Configuring a Fitting Job

The Configuration File

The configuration file is a plain text file with the extension “.conf” that specifies all of the information that PyBNF needs to perform the fitting: the location of the model and data files, and the details of the fitting algorithm to be run.

Several examples of .conf files are included in the examples/ folder.

Each line of a conf file has the general format config_key=value, which assigns the configuration key “config_key” to the value “value”.

The available configuration keys to be specified are detailed in Configuration Keys.

Model Files


BioNetGen models are specified in plain text files written in BioNetGen language (BNGL). Documentation for BNGL can be found at

Two small modifications of a BioNetGen-compatible BNGL file are necessary to use the file with PyBNF

  1. Replace each value to be fit with a name that ends in the string “__FREE”.

For example, if the parameters block in our original file was the following:

begin parameters

    v1 17
    v2 42
    v3 37
    NA 6.02e23

end parameters

the revised version for PyBNF should look like:

begin parameters

    v1 v1__FREE
    v2 v2__FREE
    v3 v3__FREE
    NA 6.02e23

end parameters

We have replaced each fixed parameter value in the original file with a “FREE” parameter to be fit. Parameters that we do not want to fit (such as the physical constant NA) are left as is.

  1. Use the “suffix” argument to create a correspondence between your simulation command and your experimental data file.

For example, if your simulation call simulate({method=>”ode”}) generates data to be fit using the data file data1.exp, you should edit your call to simulate({method=>”ode”, suffix=>”data1”}).


SBML files can be used with PyBNF as is, with no modifications required. PyBNF will match parameter names given in the configuration file, with the IDs of parameters or species in the SBML file. If the name of a species is given, PyBNF fits for the initial concentration of that species.

PyBNF assumes that any parameters and species that are not named in the config file are not meant to be fit - such values are held constant at the value specified in the SBML file.

To avoid mistakes in configuration, you may optionally append “__FREE” to the names of parameters to be fit, as with BioNetGen models. PyBNF will raise an error if it finds a parameter ending in “__FREE” in the SBML that is not specified in the configuration file.

Caution: If you are using COPASI to export SBML files, renaming a parameter is not straightforward. Typically, renaming a parameter only changes its name field, but PyBNF reads the id field.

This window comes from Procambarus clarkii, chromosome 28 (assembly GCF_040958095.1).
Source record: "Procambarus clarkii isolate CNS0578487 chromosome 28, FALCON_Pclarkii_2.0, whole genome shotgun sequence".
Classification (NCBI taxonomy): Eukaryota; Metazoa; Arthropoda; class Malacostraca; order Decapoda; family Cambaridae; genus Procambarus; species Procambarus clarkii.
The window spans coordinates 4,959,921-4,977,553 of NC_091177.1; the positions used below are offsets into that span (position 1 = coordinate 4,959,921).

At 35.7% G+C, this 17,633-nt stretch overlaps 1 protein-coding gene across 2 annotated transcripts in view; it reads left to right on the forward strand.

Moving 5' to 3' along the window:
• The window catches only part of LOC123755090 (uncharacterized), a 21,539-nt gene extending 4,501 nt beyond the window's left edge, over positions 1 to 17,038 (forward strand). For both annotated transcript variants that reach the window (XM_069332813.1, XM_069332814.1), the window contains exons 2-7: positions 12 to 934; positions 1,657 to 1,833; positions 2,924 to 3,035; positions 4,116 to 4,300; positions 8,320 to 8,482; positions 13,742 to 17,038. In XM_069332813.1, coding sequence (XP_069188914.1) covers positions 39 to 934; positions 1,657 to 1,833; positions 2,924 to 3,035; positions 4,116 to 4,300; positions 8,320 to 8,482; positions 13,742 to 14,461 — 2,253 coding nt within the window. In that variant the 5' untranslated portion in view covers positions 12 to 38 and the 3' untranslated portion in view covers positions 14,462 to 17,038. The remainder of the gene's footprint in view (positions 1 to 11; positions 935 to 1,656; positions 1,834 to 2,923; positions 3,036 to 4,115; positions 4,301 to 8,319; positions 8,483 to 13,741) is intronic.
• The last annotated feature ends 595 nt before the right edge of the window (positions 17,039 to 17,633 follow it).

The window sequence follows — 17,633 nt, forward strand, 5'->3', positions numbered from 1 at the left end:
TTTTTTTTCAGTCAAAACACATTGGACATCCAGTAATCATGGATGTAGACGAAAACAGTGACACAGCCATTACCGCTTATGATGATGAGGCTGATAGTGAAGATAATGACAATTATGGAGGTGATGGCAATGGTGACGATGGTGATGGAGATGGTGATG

Note that SBML files do not contain information about what time course or parameter scan simulations should be run on the model. Therefore, when using SBML files, it is required to specify this information in the configuration file with the time_course and param_scan keys.

Experimental Data Files

Experimental data file are plain text files with the extension “.exp” that contain whitespace-delimited tables of data to be used for fitting.

The first line of the .exp file is the header. It should contain the character # (optional, to match the output format of BioNetGen), followed by the names of each column. The first column name should be the name of the independent variable (e.g. “time” for a time course simulation). The rest of the column names should match the names of observables or functions in a BNGL file, or species in an SBML file (in this section, we refer to all of these options as “observables”). The following lines should contain data, with numbers separated by whitespace. Use “nan” to indicate missing data. Here is a simple example of an exp file. In this case, the corresponding BNGL file should contain observables named X and Y:

#    time    X    Y
    0    5    1e4
    5    7    1.5e4
    10    9    4e4
    15    nan    6.5e4
    20    15    1.1e5

If your are fitting with the chi-squared objective function, you also need to provide a standard deviation for each experimental data point. To do so, include a column in the .exp file with “_SD” appended to the variable name. For example:

#    time    X    Y        X_SD    Y_SD
    0    5    1e4        1    2e2
    5    7    1.5e4    1.2    2e2
    10    9    4e4        1.4    4e2
    15    nan    6.5e4    nan    5e2
    20    15    1.1e5    0.9    5e2

Property (BPSL) files